Polaris may have been too aggressive with dealer shipments leading into 2013 and has been forced to pare back dealer inventories on a massive scale. COO Bennett Morgan acknowledged the problem, stating “Elevated Polaris and industry dealer inventory levels, along with our commitment to further drive any dealer inventory lower, will result in reduced model year 2017 shipments.” On the bright side, $160 million of inventory was culled in 2015. There should be opportunities for a return to supply/demand equilibrium as dealers re-stock the showrooms.


A grain of sand in my shoe is the treatment of the Taylor-Dunnacquisition for approximately $54 million in March 2016. The acquisition is described as “non-material.” This makes sense weighed against the $2.4 billion of Polaris assets.

However, I find it interesting that the guidance for 2016 included some comments about sales declines in off-road vehicles being mildly offset by Taylor-Dunn revenues. If a $54 million acquisition is worth touting as a source of growth, a pro forma should have been provided in the 10-Q. You may disagree. If that’s the case, I will make another argument: For a company like Polaris that has hailed itself as an active lifestyle brand, an acquisition of a staid industrial transport company seems like a diversion. Management argues that the acquisition will smooth the notorious seasonality of Polaris sales. The very notion that an acquisition makes sense because it smoothes earnings is not exactly a ringing endorsement of the purchase.


Investors also must be aware of the growing role of vehicle financing at PII. Income from financing has become a significant share of operating income. While the rise is not alarming, it does raise concerns about how much the company has artificially inflated sales through finance-based incentives. Sub-prime defaults in the auto sector have been flagged as a risk, so thoughts crossed my mind that Polaris my have some negative exposure if credit quality in the economy deteriorates.

Year Financing as a % of Sales
2012 1.06%
2013 1.22%
2014 1.38%
2015 1.47%

Now for the good stuff…

Indian and Victory Motorcycles have been star performers. I won’t dwell on this topic. Other authors have done a better job than I could exploring these exciting brand. Sales in the category were up by 18% year over year in the first quarter.

(click to enlarge)

Polaris has outstanding returns on capital. Even with the dismal 1st quarter sales numbers, Polaris will post pretax returns on capital above 50%. With $2.4 billion in assets and $463 million in debt, operating income is likely to be above $660 million in 2016. Net income will decline slightly to $430 million, or $6.50 per share. The P/E ratio at this level is 13.

Meanwhile, free cash flow excluding changes in working capital should be above $330 million. This leaves plenty of room to pay the $139 million of annual dividends. About $190 million could be allocated to other acquisitions or a purchase of shares. This could juice earnings per share to $6.65.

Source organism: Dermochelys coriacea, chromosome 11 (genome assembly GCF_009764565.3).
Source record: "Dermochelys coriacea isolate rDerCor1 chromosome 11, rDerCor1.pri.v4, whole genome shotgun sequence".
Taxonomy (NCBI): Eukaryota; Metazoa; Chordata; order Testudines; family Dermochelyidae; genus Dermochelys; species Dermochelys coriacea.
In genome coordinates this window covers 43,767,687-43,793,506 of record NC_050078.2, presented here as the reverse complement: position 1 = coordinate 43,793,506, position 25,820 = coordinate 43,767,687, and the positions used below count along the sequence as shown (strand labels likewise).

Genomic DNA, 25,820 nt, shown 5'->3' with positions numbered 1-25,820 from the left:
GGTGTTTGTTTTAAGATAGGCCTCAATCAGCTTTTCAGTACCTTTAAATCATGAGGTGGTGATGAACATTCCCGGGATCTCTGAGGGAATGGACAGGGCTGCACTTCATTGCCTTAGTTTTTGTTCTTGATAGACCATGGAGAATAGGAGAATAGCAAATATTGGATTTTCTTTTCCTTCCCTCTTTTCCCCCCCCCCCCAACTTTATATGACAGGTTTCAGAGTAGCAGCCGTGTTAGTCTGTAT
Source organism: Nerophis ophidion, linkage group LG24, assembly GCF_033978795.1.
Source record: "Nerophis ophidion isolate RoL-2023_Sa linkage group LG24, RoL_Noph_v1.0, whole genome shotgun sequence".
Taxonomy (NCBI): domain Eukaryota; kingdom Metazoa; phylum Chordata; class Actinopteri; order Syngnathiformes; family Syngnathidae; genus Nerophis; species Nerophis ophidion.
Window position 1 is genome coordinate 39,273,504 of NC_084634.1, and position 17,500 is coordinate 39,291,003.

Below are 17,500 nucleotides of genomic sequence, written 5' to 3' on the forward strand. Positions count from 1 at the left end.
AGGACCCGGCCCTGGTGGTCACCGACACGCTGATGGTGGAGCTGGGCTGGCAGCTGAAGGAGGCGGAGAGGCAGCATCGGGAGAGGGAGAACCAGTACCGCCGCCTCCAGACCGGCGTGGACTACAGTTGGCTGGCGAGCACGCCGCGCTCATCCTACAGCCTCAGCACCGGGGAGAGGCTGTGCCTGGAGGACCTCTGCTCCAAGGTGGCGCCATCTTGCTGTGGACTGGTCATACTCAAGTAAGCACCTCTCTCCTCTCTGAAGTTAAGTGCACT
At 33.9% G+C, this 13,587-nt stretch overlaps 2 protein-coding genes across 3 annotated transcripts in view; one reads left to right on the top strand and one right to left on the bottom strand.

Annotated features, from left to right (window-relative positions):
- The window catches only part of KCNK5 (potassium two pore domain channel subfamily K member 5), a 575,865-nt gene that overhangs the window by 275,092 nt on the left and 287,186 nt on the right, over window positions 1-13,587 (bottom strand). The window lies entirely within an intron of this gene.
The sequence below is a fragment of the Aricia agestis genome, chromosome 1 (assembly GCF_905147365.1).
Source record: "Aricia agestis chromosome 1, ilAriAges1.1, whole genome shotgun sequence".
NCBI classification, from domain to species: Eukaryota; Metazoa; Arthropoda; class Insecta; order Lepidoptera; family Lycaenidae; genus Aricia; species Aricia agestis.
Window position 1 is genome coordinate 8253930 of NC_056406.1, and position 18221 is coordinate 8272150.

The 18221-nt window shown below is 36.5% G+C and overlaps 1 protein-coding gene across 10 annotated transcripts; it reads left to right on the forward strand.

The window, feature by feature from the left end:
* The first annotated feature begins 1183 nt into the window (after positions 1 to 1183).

Polaris is also stronger than its peers. Alpha Investments already showed the comparison to Harley-Davidson (HOG), so I won’t dwell on it here. PII has much less debt and a pretax operating income “earnings yield” of 12.28% vs 8.92% for HOG. I also made a comparison to Yamaha (YAMHF). The yen conversion makes computations challenging. Yamaha does exhibit some good metrics: The company posts returns on capital of 16% and an operating income yield over 12%.

(click to enlarge)

I have attached my discounted cash flow analysis below. I welcome reader feedback on my assumptions. As per management guidance, I show sales declining in 2016 by nearly 3%. They begin to climb in 2017 and accelerate by 2019. This may be slightly conservative. Polaris invests heavily in R&D and capital expenditures that could lead to faster growth. I temper that with the belief that consumer spending and inflation in the US will continue to be mediocre at best.

PII has very inexpensive debt, but a beta of 1.28 raises the cost of capital for the firm to about 9%. I showed capital expenditures increasing in line with sales growth. I predict pretax returns on capital to be above 29% based on an adjusted 2015 balance sheet that capitalizes R&D expenditures.

In all, the DCF produces a value of $88.30

As an aside, I find Polaris to be a refreshing change from other companies I have reviewed due to its omission of non-GAAP financials. Every company I have looked at falls over itself to release numbers based on EBITDA that excludes many items that should be included. It is a smoke-and-mirrors game that Polaris chooses not to play. For example, Polaris has a fairly sizable chunk of non-cash employee compensation, but it doesn’t omit that from its earnings guidance. I wish I could say the same for a majority of other companies.

Could Polaris get snatched up by a foreign buyer?

Polaris might make a good acquisition target at this level. The stock is at a mild discount (and a major discount from 2015), and a buyer could move some production to cheaper locales as well as deepen access to more international markets.

I just wonder if a Chinese acquirer might come knocking. The supply of vehicles to the defense industry might cause some regulatory eyebrows to raise, but this would be a great company for Chinese